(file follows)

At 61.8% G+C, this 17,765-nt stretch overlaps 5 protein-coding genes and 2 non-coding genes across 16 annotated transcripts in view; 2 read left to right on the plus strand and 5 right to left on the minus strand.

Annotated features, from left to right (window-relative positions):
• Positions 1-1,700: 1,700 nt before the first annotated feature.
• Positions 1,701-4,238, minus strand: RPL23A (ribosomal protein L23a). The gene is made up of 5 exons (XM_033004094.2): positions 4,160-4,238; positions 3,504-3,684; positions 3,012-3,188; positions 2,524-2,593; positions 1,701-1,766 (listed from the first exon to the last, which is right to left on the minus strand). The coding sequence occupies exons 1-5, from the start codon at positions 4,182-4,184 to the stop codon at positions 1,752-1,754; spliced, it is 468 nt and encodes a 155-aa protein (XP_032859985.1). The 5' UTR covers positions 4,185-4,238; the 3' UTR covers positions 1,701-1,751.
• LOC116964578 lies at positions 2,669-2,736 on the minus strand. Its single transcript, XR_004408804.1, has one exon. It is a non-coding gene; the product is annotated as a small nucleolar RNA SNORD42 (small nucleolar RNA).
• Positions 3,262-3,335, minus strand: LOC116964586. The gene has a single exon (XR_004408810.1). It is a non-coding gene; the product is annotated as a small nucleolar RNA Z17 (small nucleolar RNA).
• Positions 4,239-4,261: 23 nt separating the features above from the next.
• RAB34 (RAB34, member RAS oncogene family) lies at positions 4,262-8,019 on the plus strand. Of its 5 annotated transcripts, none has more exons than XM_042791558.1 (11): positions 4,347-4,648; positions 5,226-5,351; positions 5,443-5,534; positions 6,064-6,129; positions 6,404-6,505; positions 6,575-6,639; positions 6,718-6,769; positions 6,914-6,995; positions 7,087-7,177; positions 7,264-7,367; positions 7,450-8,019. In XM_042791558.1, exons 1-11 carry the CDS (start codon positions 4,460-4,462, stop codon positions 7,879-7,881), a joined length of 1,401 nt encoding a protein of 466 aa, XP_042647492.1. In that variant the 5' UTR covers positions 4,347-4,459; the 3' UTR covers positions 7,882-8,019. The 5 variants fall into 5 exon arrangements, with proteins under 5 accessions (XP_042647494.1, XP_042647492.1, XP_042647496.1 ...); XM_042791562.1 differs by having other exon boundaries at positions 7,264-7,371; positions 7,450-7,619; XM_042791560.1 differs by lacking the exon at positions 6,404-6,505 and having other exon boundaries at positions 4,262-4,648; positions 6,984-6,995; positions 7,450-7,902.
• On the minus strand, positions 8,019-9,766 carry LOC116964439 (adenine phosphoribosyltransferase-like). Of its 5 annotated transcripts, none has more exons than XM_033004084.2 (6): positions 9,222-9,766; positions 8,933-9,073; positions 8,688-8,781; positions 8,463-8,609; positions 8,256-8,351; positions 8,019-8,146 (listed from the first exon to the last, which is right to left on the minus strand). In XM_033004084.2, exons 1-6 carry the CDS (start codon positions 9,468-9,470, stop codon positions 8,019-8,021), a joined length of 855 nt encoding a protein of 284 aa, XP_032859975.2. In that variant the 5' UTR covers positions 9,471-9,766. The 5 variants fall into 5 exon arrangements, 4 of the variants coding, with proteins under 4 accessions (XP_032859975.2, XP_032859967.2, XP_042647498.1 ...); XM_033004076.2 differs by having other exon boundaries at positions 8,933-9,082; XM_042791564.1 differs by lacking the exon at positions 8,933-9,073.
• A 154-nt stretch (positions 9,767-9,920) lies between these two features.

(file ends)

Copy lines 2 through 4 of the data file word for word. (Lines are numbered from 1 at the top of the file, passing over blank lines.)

Annotated features, from left to right (window-relative positions):
• Positions 1-1,700: 1,700 nt before the first annotated feature.
• Positions 1,701-4,238, minus strand: RPL23A (ribosomal protein L23a). The gene is made up of 5 exons (XM_033004094.2): positions 4,160-4,238; positions 3,504-3,684; positions 3,012-3,188; positions 2,524-2,593; positions 1,701-1,766 (listed from the first exon to the last, which is right to left on the minus strand). The coding sequence occupies exons 1-5, from the start codon at positions 4,182-4,184 to the stop codon at positions 1,752-1,754; spliced, it is 468 nt and encodes a 155-aa protein (XP_032859985.1). The 5' UTR covers positions 4,185-4,238; the 3' UTR covers positions 1,701-1,751.